The Vatican’s “Own Goal”

The Telegraph’s (UK) Damian Thompson is once again lamenting the seemingly tone-deaf Vatican PR “machine:”

If I’d been put in charge of the Vatican press office with a specific brief to provide ammunition for the Church’s enemies, I don’t think I could have come up with anything better than this. Increase the penalties against abusers in a way that might have generated positive headlines – but make sure you bundle them up with separate penalties involving invalid women’s ordinations. That will allow the anti-Catholic media to proclaim: “Catholic Church condemns priestly paedophilia and women’s ordination” – and imply “Catholic Church equates priestly paedophilia and women’s ordination”.

As Thompson notes in his post, there is a logical reason for including these two updated penalties — they are both connected to changes in Canon Law. But, he adds, there is also a very good (and obvious, one would have thought) PR reason for announcing them separately, even if they are connected in “fact.”

Don’t get me wrong: I don’t have a problem with the Church taking a tougher line against those “ordinations” of smug women in comedy rainbow stoles. From Rome’s point of view, these parodies of the sacrament of Holy Orders cruelly mislead the faithful by allowing Tabletistas to suggest that the teaching of the Church that only men can be ordained will eventually change. It won’t. But allowing this problem to be discussed in the same breath as grave offences against children? I despair. There’s a line from the Vatican today explaining that the two things aren’t equally serious, but too late.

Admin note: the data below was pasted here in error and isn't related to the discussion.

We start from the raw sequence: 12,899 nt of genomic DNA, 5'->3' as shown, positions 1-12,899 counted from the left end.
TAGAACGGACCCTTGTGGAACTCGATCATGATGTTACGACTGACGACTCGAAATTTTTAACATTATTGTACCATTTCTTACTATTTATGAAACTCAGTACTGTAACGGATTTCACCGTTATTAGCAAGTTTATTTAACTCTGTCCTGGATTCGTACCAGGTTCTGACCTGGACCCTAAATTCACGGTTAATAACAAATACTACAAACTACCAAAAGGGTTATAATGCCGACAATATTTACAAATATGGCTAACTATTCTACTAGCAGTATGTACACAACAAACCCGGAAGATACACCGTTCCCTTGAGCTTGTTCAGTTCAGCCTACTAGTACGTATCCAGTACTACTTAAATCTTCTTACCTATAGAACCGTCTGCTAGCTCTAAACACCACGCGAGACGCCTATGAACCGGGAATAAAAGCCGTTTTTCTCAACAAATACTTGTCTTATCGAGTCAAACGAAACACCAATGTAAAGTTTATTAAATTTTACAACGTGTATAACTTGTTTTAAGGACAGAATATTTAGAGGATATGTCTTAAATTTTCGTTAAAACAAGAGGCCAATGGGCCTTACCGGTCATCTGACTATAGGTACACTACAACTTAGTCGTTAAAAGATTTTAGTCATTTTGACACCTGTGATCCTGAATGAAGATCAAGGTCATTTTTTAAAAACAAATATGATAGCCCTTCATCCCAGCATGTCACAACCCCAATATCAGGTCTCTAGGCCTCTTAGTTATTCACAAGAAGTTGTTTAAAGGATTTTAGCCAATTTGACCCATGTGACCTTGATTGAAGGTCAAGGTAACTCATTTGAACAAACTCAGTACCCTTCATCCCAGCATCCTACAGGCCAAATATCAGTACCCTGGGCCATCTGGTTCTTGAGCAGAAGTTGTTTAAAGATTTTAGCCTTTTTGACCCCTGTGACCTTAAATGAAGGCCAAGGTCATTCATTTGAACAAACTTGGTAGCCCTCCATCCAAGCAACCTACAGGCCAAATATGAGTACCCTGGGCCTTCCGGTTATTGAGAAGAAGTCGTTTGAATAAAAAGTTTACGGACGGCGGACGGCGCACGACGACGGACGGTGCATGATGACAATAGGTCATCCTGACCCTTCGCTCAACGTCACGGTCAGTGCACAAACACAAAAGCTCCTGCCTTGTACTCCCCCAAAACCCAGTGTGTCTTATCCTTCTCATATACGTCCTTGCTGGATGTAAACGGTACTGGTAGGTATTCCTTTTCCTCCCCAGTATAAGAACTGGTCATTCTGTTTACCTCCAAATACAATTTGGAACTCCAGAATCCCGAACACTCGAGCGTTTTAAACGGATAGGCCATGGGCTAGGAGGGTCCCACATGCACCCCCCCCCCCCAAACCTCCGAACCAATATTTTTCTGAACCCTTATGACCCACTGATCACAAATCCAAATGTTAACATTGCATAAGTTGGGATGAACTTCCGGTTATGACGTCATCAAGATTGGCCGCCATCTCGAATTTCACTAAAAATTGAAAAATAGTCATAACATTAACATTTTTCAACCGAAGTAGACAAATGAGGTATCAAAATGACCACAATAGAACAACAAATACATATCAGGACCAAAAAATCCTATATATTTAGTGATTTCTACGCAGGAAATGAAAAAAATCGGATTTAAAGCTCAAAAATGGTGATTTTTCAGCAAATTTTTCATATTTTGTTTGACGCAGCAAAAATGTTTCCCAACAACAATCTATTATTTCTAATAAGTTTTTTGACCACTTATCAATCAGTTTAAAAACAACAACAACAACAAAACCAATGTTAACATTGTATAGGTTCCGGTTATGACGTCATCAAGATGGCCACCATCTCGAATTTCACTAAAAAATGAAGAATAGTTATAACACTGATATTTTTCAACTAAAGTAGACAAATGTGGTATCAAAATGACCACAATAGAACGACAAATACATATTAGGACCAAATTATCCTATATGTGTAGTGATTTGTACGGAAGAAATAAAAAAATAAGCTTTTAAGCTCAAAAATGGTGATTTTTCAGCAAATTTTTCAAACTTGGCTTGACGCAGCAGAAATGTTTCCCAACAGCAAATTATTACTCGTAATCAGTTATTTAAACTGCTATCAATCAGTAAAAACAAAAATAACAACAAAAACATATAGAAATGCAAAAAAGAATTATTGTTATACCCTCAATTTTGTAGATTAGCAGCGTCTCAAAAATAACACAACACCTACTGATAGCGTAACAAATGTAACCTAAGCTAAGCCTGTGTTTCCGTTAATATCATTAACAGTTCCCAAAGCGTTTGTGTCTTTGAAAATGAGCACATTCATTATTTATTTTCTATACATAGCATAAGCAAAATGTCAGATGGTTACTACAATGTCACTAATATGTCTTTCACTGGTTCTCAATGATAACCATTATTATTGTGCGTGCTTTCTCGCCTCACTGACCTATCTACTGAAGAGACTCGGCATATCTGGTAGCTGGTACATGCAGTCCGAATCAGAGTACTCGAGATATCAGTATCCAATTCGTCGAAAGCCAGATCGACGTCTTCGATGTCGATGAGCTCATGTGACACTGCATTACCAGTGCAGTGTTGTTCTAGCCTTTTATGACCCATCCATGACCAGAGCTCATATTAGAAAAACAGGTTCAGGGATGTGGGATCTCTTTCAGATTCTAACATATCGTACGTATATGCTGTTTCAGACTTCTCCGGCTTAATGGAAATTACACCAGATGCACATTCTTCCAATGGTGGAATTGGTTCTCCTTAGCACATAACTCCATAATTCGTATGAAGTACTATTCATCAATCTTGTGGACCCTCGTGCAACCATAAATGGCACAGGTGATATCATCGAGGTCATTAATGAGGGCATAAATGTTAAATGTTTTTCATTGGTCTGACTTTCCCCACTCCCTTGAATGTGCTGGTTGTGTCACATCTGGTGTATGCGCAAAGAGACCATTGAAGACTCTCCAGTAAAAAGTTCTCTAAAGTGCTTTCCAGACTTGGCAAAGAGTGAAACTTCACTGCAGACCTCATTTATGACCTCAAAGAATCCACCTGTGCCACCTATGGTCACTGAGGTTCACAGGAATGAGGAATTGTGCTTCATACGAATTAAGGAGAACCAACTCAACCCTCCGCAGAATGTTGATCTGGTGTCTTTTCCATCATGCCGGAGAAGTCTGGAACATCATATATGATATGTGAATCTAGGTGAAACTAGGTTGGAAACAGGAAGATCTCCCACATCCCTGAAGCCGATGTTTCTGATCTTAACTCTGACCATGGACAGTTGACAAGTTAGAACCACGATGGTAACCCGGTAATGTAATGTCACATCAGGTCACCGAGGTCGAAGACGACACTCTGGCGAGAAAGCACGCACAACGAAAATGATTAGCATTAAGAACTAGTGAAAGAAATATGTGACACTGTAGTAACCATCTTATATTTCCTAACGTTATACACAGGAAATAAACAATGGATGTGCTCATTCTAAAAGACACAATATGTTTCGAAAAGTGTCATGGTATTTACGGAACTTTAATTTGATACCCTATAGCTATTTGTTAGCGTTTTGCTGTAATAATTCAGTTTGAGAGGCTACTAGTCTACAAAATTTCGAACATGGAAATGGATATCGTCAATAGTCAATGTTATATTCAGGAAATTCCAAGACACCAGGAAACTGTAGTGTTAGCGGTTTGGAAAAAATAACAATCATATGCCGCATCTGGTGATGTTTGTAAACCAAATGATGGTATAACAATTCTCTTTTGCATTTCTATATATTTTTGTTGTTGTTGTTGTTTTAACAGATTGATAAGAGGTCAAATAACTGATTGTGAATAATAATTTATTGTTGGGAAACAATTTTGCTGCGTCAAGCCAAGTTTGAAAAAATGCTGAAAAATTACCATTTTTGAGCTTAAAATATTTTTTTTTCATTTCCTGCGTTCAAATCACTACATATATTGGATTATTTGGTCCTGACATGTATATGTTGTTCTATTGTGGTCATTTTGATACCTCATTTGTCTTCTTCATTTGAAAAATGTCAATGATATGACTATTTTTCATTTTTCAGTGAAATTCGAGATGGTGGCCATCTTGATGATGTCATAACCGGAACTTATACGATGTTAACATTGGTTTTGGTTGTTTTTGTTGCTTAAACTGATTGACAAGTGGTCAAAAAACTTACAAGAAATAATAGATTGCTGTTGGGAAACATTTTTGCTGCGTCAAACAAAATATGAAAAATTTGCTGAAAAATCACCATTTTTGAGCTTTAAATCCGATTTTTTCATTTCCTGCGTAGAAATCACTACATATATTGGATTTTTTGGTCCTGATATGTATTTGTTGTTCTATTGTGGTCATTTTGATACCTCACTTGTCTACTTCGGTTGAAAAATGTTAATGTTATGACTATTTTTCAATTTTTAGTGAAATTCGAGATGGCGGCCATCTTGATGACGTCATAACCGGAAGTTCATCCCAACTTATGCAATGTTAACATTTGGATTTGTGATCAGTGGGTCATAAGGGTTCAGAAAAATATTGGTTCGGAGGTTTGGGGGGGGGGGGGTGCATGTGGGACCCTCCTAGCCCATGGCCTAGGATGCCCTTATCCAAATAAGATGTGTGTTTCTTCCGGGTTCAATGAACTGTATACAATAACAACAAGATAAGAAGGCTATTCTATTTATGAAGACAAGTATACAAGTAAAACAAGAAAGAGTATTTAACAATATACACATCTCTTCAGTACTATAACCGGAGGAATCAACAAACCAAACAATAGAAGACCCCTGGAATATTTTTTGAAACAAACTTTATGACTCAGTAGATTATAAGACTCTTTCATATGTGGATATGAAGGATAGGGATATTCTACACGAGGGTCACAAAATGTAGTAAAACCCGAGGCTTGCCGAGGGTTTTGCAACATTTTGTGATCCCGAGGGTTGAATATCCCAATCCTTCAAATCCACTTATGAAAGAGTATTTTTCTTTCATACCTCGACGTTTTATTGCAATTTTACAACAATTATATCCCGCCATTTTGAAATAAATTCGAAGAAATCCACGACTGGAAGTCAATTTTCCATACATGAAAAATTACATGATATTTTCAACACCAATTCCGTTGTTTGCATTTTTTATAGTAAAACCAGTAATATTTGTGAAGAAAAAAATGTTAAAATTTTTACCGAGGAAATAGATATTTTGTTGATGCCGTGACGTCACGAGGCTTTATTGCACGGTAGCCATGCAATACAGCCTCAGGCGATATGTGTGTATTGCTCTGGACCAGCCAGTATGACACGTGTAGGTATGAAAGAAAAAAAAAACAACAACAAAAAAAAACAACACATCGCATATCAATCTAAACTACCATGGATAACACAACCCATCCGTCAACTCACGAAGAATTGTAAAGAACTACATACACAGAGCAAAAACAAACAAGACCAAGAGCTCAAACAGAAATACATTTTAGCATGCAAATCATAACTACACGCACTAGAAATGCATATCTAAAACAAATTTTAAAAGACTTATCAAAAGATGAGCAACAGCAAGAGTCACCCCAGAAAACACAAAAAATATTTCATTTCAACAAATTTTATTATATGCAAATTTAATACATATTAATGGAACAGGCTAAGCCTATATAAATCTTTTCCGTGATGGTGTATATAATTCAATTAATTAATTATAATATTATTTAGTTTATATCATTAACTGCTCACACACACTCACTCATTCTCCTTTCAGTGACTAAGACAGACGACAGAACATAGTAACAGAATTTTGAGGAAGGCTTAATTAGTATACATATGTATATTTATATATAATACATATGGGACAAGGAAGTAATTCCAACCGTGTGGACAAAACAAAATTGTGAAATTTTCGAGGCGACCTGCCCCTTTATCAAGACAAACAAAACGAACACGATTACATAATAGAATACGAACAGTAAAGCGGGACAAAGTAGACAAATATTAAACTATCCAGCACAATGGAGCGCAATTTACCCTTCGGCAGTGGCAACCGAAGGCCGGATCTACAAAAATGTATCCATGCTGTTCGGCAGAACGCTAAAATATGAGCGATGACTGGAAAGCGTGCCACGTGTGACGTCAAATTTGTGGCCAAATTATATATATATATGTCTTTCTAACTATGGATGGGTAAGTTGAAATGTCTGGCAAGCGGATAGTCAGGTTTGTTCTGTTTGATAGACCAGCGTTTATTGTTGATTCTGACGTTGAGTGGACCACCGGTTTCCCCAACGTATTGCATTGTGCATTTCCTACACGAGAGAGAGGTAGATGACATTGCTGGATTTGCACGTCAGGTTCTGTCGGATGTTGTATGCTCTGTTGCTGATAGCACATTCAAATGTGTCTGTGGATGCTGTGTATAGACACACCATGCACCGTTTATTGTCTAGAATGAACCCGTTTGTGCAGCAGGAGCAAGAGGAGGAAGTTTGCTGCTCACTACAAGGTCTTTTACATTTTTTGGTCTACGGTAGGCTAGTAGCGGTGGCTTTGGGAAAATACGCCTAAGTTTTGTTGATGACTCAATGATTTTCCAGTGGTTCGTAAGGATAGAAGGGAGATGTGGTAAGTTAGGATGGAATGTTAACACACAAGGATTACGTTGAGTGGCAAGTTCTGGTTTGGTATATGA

As Russell Shaw’s article yesterday points out, there are many people willing and eager to jump on just this sort of blunder and use it to their own ends, whether the facts justify that use or not. There have been ample opportunities to lament the work of the Vatican’s PR folks over the last year or so. I’m sure they are both hard-working and sincere. But since the climate of criticism (both fair and unfair) is unlikely to change any time soon, it seems imperative that the Vatican consider a bit more carefully the ways in which they are interacting with that climate.


Joseph Susanka has been doing development work for institutions of Catholic higher education since his graduation from Thomas Aquinas College in 1999. Currently residing in Lander, Wyoming -- "where Stetsons meet Birkenstocks" -- he is a columnist for Crisis Magazine and the Patheos Catholic portal.

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